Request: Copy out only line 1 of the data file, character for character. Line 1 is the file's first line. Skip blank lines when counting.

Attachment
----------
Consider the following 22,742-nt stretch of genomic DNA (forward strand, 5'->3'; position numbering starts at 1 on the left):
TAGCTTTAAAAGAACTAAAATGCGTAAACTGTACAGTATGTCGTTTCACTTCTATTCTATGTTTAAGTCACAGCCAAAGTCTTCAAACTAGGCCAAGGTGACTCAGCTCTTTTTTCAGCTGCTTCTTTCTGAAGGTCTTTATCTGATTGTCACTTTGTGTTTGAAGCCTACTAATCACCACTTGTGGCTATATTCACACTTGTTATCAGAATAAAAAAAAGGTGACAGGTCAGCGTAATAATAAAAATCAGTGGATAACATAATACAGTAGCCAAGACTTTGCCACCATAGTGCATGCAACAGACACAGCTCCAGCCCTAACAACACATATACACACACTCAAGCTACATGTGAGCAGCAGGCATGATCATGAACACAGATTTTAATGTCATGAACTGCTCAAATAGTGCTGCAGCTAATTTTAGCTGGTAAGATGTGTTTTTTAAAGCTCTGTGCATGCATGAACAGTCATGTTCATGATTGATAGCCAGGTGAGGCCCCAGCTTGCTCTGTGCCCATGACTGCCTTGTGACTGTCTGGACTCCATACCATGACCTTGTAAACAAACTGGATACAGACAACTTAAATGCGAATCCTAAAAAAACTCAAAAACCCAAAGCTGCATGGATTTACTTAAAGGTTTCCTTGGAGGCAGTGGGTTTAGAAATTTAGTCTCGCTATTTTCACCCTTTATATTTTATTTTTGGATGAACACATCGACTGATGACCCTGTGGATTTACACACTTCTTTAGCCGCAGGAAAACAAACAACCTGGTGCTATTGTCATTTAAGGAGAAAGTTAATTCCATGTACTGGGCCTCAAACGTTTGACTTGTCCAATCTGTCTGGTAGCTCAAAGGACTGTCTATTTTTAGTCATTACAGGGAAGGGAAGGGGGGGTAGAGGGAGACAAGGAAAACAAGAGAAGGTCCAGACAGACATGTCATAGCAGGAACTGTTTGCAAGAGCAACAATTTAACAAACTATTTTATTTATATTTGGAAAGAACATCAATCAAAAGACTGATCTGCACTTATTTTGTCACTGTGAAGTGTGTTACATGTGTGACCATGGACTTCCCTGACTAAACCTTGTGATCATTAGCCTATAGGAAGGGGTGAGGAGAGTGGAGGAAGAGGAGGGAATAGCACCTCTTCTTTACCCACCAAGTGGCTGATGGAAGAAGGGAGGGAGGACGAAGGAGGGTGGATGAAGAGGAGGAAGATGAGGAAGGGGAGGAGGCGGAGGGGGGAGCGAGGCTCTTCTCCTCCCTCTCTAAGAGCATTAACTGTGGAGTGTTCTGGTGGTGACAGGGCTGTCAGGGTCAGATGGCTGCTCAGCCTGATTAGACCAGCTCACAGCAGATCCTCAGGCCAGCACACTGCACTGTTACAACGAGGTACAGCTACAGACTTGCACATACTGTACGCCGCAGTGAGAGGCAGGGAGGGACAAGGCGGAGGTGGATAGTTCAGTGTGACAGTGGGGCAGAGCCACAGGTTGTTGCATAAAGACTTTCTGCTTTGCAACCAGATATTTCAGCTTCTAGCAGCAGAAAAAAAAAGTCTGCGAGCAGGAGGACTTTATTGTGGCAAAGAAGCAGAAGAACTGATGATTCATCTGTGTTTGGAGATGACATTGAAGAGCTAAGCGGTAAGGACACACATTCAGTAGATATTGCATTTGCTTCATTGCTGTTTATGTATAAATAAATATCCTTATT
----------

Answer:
Consider the following 22,742-nt stretch of genomic DNA (forward strand, 5'->3'; position numbering starts at 1 on the left):